The lack of shift in political perspective, or at least intensify pre trip perspectives, concludes that Taglit Birthright has power in upholding the occupation by limiting young Jewish adults exposure to the reality of Palestinian life. America’s relationship with Israel upholds the occupation in countless ways that this paper will not explore, however Birthright is one of those ways due to the impact on the Jewish American population. It is logical to have a physiological transformation once exposed to know information or experience something you have not before. Any young adult who has the opportunity to learn objectively inside Israel-Palestine would logically have an experience that would shift their political perspectives.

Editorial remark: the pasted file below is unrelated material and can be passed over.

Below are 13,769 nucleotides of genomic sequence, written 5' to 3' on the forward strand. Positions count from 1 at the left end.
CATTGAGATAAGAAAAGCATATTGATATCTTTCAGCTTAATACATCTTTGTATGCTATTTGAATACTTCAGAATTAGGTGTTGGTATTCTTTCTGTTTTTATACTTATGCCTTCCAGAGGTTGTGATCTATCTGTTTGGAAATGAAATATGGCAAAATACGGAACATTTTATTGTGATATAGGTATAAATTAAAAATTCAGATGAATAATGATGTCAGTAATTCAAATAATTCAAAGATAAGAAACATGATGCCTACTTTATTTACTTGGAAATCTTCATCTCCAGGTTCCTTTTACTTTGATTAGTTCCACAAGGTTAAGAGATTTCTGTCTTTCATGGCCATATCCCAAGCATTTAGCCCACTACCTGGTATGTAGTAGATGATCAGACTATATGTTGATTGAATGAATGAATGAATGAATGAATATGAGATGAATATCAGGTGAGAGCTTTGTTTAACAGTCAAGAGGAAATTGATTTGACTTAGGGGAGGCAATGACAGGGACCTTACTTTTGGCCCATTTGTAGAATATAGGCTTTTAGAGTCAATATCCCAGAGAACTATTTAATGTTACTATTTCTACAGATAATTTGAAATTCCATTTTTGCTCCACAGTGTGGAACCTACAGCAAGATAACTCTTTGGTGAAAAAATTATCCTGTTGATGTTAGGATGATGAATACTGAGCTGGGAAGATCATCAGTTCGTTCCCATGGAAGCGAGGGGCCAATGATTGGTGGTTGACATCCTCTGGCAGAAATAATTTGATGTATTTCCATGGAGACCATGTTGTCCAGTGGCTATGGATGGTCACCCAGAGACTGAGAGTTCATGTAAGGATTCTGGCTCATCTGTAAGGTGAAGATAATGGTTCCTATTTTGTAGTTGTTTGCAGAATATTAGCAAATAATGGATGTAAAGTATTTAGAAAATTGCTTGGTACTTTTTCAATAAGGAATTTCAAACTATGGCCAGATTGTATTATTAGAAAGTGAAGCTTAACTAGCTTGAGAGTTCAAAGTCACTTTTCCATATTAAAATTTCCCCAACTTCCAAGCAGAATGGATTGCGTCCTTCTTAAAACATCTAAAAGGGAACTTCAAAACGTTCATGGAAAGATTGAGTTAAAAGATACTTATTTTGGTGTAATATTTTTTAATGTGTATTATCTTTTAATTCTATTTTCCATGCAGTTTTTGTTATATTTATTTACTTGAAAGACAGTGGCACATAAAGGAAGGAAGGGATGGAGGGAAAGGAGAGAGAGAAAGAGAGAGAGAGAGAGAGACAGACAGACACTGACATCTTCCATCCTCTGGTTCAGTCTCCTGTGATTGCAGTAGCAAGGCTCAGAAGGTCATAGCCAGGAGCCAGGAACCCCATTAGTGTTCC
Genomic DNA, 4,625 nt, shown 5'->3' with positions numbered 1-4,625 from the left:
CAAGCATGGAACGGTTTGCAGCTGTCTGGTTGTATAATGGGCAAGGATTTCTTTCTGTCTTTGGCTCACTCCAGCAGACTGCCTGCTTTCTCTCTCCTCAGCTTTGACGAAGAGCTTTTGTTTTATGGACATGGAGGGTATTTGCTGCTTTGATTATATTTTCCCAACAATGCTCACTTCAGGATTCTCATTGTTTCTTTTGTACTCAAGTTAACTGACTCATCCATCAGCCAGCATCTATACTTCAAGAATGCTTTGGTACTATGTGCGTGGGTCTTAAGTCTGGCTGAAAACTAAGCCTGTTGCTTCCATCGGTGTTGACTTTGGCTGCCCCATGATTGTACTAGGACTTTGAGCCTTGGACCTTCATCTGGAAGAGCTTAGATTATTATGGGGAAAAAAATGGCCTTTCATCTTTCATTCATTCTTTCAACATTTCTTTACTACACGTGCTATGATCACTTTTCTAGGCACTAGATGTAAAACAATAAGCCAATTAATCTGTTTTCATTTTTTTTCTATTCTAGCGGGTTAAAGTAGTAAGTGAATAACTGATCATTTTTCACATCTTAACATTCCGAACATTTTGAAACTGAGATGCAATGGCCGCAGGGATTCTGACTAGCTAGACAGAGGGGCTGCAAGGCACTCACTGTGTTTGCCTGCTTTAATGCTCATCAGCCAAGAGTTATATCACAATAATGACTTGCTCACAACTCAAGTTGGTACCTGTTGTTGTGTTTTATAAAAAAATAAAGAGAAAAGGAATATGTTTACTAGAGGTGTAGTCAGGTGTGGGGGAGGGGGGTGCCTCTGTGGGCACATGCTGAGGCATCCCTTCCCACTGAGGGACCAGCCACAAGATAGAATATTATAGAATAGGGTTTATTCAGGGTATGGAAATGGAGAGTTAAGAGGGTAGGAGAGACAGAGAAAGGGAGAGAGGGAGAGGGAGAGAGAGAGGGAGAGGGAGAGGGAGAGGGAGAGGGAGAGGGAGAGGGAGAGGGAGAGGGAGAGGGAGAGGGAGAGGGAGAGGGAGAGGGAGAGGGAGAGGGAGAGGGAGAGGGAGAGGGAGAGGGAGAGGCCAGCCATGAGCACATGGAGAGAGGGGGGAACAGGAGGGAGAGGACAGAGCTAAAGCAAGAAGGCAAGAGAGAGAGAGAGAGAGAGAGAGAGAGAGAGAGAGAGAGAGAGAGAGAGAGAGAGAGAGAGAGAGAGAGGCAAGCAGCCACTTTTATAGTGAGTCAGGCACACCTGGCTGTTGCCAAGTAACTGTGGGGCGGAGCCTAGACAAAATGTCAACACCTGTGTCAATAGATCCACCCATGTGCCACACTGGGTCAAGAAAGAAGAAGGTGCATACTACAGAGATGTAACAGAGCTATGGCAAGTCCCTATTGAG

In contrast, Birthright trips have not been easily digested by all. A movement that started with a few adults walking off their Birthright trips, to dozens every summer, has become a rippling effect in the Birthright discourse. The participants who decided to walk off or asked to leave were asking questions about the occupation or Israeli military. Katie Fenster, planned a walk out with her a three other women, while on their tour bus she started a facebook livestream. She then stated, “I just wanna let you know that there’s a group of us on this trip who’ve been asking questions and trying to engage, and we have not been able to do that. And as a result, the five of us will be leaving. As we get off the bus, we’ll” — that is, the quintet, not the rest of the group — “be going on a trip with Breaking the Silence to learn about the occupation from the perspective of Palestinians and IDF soldiers” Fenster and the others are not alone. Birthright is shaping the conversation of the occupation of Palestine in Millennial circles.